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3

To get information about IPMI (and change it's settings) from a physically installed OS, you could use ipmitool(1) and numerous software like it. Mostly it requires root privileges to run. Then you could do something like that: $ sudo ipmitool lan print Set in Progress : Set Complete Auth Type Support : NONE MD2 MD5 PASSWORD OEM Auth Type ...


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You should be able to find it through: $ cat /etc/xensource-inventory DEFAULT_SR_PHYSDEVS='dev/sda3' It should be using lvm. Depending on the version and the state of the volumes, you may want to run: # pvscan PV /dev/sdb1 VG sas01 lvm2 [558.37 GiB / 228.37 GiB free] PV /dev/sda5 VG kvm01-vg lvm2 [237.63 GiB / 0 free] Total: 2 [796.00 ...


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Typically that is called monitoring and is something you don't do from the server itself (dead servers have typically great difficulty announcing their own deaths) but from second host. Many monitoring systems have agents that can be installed on the servers that are being monitored and which can be called to attempt a service restart automatically as ...


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Tracing route to vmsp2013.xdomain.local [192.168.1.177] over a maximum of 255 hops: As our good friend Inigo says "I do not think it means what you think it means." That is not saying that it took over 255 hops. Rather, it's stating that tracert will not report on any more than 255 hops. In the output, you can clearly see that the host is reachable ...


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Is there a NAT router between the two machines? It may be closing the connection do to inactivity and timeouts? The SSH client can turn on SSH-level KeepAlive to try to avoid this scenario. For openssh client, we include the following in the client-side config file (either /etc/ssh/ssh_config or ~/.ssh/config): KeepAlive yes


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Prevent operating systems from being installed by users period. Hire administrators that follow procedures and forbid them from installing anything but your approved OS images. Monitor for compliance. Provide a managed deployment solution instead which provides your pre-selected OS images if users need to be able to re-install on demand.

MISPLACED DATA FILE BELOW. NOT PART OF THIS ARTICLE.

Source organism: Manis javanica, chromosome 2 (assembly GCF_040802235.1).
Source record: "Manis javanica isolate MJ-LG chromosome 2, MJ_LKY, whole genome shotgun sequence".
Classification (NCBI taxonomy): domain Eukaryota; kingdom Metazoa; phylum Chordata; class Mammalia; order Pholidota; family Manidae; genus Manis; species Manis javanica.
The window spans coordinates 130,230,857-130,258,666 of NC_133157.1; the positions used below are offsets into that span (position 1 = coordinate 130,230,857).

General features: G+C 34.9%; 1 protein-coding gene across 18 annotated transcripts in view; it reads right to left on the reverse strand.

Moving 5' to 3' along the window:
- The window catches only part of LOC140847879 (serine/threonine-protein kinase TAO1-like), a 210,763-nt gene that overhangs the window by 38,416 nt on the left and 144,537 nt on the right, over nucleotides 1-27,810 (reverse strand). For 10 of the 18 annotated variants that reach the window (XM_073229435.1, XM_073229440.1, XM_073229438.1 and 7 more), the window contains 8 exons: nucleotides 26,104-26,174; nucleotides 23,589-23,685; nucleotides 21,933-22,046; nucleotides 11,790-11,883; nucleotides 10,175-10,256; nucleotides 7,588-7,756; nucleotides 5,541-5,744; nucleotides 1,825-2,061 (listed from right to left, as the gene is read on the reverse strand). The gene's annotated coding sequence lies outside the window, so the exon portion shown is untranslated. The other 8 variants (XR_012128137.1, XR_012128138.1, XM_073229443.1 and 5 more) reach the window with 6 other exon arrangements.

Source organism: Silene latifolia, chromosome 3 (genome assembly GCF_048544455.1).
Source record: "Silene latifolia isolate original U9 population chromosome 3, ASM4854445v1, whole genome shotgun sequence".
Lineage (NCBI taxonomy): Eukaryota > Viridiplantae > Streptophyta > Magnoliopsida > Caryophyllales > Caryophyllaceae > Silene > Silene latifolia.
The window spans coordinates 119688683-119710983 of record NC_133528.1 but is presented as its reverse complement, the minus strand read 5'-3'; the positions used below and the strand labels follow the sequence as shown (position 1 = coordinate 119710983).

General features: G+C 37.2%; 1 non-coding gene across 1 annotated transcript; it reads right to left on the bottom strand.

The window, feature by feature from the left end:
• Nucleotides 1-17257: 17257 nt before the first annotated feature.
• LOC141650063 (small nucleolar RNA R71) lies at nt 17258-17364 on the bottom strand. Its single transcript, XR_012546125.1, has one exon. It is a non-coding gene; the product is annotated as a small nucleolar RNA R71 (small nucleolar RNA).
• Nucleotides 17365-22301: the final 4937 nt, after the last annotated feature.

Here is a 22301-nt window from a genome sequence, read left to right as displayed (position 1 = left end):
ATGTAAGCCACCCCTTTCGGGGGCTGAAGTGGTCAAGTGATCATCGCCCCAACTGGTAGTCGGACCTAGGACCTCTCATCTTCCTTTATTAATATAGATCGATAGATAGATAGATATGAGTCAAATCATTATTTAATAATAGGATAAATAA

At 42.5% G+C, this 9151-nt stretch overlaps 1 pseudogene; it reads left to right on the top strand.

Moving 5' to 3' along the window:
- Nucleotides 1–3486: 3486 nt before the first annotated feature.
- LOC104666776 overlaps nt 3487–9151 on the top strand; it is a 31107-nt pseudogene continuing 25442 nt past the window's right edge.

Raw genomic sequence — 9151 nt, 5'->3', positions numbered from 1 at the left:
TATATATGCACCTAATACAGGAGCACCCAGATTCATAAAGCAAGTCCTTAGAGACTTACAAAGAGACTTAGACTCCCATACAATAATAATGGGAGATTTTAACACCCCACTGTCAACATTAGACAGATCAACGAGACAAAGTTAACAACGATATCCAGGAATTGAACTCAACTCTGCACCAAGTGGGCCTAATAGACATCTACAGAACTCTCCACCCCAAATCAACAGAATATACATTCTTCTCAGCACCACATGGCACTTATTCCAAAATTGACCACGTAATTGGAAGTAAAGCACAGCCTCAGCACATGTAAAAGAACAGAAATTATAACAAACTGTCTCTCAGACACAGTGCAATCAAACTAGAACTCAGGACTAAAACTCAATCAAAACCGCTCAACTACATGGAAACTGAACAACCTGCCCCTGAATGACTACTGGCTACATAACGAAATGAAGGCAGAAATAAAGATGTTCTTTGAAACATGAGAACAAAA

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Well, 10 VM means you will have 10 VM to manage (update, monitor, ...) so in terms of resource utilization and cost it is better to consolidate. On the other hand, all sites on 1 VM means they will all share the same resources, the same OS & LAMP versions and you can have issues when 1 site needs different versions or becomes incompatible with the new ...


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This is normal behavior of XenServer. All the metadata for the image (VDI) is in the Xapi database files, not in the image files themselves. Note that the UUIDs of images are also gone, so no matter if you've imported diskless VMs back from old hosts or recreated them from scratch, there's no way to Xapi to find which VDI belongs to which VM. Same goes for ...


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Azure provides a friendly cloud DNS name so you'll never need to get it directly from the machine, it should be something like availiblitysetname.cloudapp.net pinging this should give you the IP or if you really need the actual ip you can always use powershell to get the vIP Get-AzureVM -Name "thevmname" -ServiceName "theservicename" | Get-AzureEndpoint | ...


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This worked for me Running krb5_newrealm inside a VM can take a long time to complete (after showing "Loading random data" message). You can use the following hack to quicken things a bit. $ sudo aptitude install rng-tools -y $ sudo rngd -r /dev/urandom -o /dev/random # don't do this in production! posted at ...



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